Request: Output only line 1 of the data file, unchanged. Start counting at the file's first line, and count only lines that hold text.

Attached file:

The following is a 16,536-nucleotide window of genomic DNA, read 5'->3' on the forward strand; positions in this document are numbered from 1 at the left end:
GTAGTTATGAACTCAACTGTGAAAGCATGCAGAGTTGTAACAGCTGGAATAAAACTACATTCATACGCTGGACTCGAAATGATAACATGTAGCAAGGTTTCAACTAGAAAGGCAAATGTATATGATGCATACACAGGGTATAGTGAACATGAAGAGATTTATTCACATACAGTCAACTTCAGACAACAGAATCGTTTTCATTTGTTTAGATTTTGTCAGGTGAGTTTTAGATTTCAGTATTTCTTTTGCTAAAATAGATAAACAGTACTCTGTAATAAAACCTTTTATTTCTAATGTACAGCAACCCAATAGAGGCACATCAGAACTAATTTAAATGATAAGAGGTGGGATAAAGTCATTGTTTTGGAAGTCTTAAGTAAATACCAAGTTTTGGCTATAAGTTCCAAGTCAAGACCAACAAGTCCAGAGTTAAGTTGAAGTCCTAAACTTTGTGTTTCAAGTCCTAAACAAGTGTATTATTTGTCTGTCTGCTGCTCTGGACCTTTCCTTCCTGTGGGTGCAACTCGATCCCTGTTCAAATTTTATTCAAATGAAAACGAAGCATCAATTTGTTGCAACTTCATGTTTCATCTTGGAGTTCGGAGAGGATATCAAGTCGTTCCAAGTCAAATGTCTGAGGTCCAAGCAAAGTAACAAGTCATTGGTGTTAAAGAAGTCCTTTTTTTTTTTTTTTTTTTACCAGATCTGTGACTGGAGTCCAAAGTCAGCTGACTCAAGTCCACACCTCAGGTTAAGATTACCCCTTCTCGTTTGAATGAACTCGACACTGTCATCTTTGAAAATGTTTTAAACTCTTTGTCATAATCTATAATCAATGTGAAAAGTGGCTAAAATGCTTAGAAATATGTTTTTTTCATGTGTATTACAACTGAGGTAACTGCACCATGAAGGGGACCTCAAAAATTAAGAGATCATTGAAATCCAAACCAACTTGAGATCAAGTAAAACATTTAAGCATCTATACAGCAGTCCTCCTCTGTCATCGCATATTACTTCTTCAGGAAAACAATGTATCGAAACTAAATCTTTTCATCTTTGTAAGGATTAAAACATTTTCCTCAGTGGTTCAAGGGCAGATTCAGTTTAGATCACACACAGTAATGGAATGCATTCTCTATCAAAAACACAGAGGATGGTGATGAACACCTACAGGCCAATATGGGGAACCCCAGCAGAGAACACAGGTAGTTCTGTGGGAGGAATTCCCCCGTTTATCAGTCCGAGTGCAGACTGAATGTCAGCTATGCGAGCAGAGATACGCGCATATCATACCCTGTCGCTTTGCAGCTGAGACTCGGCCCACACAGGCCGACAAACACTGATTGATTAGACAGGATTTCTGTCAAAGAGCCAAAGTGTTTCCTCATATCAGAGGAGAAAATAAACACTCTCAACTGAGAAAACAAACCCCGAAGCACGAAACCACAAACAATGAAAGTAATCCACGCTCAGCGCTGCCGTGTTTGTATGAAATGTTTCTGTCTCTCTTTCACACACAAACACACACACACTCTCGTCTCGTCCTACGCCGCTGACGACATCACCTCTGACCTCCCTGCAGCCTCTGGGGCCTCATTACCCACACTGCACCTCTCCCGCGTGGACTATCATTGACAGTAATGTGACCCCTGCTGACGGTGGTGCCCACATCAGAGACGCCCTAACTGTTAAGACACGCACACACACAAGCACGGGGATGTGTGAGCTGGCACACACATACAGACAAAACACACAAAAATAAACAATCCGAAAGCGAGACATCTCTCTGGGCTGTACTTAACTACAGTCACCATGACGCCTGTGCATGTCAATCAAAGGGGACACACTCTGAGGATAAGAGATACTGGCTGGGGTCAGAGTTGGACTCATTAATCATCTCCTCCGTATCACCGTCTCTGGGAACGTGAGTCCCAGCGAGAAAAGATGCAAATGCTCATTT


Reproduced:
The following is a 16,536-nucleotide window of genomic DNA, read 5'->3' on the forward strand; positions in this document are numbered from 1 at the left end: